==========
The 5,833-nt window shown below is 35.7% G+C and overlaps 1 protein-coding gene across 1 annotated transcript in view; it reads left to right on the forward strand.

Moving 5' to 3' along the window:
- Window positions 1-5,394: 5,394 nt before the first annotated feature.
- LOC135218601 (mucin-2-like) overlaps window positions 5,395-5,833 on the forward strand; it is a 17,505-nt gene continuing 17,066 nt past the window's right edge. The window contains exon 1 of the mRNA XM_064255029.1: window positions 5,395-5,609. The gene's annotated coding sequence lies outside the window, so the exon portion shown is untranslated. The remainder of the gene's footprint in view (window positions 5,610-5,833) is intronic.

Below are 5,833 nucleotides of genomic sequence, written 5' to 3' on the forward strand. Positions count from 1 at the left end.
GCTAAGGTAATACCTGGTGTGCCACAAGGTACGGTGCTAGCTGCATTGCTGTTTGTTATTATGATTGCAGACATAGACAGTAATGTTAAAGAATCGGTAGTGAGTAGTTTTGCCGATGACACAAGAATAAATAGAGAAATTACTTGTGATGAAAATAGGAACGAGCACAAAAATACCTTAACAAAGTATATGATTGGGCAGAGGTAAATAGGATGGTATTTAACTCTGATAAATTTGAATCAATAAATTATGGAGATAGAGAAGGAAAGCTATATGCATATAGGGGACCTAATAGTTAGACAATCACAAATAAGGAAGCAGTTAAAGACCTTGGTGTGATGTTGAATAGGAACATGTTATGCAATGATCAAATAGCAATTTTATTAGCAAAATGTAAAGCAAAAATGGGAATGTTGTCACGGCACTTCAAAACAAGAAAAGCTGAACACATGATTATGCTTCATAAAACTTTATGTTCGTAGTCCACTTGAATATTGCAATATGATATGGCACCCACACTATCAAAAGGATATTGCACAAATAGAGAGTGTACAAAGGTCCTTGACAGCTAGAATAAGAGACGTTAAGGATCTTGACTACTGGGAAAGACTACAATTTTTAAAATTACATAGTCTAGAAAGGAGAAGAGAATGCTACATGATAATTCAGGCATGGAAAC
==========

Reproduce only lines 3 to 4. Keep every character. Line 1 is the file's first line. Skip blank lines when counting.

- Window positions 1-5,394: 5,394 nt before the first annotated feature.
- LOC135218601 (mucin-2-like) overlaps window positions 5,395-5,833 on the forward strand; it is a 17,505-nt gene continuing 17,066 nt past the window's right edge. The window contains exon 1 of the mRNA XM_064255029.1: window positions 5,395-5,609. The gene's annotated coding sequence lies outside the window, so the exon portion shown is untranslated. The remainder of the gene's footprint in view (window positions 5,610-5,833) is intronic.